Healthcare providers play a significant role in healthcare delivery and therefore deserve a compensation plan that caters for their needs and interests (Shi, 2010). The compensation of healthcare providers should be based on their performance, experience and tenure (Shi, 2010). The compensation strategy should also consider shift differentials and emergency cases (Shi, 2010). Advanced practice physicians and other clinical professionals should also be provided with compensation packages that take care of their tuition expenses. Hospitals and clinics are supposed to cater for the tuition expenses of physicians together with certification and licensing fees (Shi, 2010). Incentives should form part of a compensation strategy for healthcare employees. Incentives include gain sharing plans, team incentives and other incentives based on personal performance. The salary levels of healthcare employees should be structured according to the practice setting (Shi, 2010).

There are certain factors that should be considered when structuring the salary of healthcare employees (Shi, 2010). High stress environments require higher compensation than working environments that are less stressing. Primary care specialties require special skills that should be put into consideration when preparing cash compensation (Shi, 2010). Modern compensation programs for healthcare personnel should involve physician integration and alignment. The quality of patient care and improved financial performance should be able to guide the incentives given to physicians. A good compensation strategy should be able to regulate the economic relationship between healthcare organizations and physicians (Shi, 2010). A compensation strategy in healthcare organizations should be designed with modern market changes and government policy. Regulatory compliance is critical in designing and implementing a compensation program for healthcare employees (Shi, 2010).

Variable pay and benefits should be well managed by the HR department in order to bear the expected results (Buchbinder, 2008). There are certain guidelines that should be strictly followed when managing benefits and variable pay in healthcare organizations. Payment based on performance is what is referred to as variable pay while benefits are other payments that an employee receives apart from the regular salary (Buchbinder, 2008). It is the responsibility of the HR department to provide all the relevant information about employees to be used in the determination of their benefits and variable pay by management. Variable pay and benefits should be managed according to market trends (Buchbinder, 2008). The management of variable pay and benefits should allow flexibility in the pay structure. Benefits and variable pay should be paid according to the pay band of healthcare employees (Buchbinder, 2008).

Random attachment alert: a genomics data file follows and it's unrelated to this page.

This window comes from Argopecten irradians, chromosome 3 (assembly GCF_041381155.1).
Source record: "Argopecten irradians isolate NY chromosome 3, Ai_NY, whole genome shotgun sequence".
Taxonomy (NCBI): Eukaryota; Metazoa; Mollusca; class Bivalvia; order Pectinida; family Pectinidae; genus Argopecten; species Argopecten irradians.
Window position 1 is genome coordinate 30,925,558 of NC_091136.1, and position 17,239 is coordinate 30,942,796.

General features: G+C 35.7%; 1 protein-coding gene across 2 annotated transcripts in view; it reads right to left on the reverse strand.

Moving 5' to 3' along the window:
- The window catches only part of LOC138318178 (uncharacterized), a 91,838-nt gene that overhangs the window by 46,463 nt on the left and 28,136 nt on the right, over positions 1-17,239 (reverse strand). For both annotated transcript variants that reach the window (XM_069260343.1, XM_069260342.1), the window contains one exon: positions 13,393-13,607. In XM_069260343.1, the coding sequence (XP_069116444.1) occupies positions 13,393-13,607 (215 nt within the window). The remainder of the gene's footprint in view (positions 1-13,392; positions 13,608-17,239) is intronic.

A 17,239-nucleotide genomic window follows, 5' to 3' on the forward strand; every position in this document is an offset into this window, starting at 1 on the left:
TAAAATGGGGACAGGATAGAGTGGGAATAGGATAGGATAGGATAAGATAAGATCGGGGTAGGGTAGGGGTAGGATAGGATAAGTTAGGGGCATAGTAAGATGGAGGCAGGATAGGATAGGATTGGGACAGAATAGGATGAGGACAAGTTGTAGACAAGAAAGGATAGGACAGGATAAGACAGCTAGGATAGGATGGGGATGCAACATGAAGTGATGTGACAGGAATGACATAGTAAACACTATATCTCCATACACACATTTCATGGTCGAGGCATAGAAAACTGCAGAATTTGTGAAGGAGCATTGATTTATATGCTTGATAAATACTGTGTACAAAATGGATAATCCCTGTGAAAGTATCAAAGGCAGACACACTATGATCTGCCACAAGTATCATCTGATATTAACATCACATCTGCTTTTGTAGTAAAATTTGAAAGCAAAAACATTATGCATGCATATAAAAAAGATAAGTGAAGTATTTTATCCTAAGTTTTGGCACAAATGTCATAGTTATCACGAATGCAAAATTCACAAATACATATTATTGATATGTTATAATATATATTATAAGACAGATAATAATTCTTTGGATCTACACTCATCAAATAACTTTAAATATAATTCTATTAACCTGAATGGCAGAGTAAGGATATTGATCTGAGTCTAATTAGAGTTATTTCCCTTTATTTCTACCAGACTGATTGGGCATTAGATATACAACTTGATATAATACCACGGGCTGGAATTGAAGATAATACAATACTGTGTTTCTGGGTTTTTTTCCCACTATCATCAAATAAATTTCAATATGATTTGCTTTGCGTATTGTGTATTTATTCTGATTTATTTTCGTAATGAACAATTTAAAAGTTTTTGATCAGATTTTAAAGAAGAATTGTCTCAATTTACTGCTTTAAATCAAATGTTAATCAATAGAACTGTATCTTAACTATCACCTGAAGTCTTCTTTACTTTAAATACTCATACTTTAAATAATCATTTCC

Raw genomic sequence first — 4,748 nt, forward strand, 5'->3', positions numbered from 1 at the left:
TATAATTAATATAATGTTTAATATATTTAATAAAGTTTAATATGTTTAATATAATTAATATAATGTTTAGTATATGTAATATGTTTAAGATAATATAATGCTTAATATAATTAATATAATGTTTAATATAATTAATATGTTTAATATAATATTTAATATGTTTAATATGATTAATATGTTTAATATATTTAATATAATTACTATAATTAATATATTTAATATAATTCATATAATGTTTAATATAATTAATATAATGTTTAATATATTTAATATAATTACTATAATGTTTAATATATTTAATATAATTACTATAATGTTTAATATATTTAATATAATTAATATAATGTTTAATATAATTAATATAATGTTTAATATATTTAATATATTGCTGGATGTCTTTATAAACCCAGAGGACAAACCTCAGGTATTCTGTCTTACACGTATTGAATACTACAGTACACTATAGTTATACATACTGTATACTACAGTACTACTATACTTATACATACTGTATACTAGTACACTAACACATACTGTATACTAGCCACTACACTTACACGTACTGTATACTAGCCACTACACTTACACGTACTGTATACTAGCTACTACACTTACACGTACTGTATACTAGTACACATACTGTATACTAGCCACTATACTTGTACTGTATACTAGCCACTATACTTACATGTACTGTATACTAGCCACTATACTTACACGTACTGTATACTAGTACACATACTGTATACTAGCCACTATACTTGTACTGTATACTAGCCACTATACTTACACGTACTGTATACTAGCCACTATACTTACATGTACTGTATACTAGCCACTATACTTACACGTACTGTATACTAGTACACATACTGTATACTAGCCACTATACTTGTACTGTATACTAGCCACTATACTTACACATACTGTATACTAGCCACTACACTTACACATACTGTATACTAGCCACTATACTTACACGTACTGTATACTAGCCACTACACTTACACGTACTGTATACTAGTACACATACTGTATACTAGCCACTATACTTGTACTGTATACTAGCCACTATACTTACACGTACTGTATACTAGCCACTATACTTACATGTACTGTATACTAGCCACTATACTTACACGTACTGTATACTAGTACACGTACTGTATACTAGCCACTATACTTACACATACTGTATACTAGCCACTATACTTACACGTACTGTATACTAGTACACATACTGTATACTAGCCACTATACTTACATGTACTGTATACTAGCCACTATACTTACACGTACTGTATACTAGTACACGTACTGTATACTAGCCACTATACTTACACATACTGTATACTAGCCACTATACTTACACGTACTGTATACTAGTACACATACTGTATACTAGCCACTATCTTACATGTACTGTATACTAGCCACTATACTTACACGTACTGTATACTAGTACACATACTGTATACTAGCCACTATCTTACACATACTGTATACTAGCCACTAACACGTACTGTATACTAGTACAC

It is important for managers in healthcare organizations to always consult with HR when making management decisions regarding employee benefits and variable pay (Buchbinder, 2008). It is important for management to consider budget constrains, equity within the unit and employee skills and experience when managing benefits and variable pay for the healthcare organization’s employees (Buchbinder, 2008). The total amount of money used to fund variable pay should be based on overall budget of the organization. It is important to note that variable pay and benefits are not an entitlement but are only based on the performance of employees (Buchbinder, 2008). The management should thoroughly assess the performance of employees before deciding whether a particular employee deserves to receive variable pay and other benefits (Buchbinder, 2008). Staff performance assessment models should be used in managing benefits and variable pay. Shift differentials are also instrumental in determining the amount of variable pay. It is important for healthcare organizations to involve employees in setting benefits and variable pay goals (Buchbinder, 2008).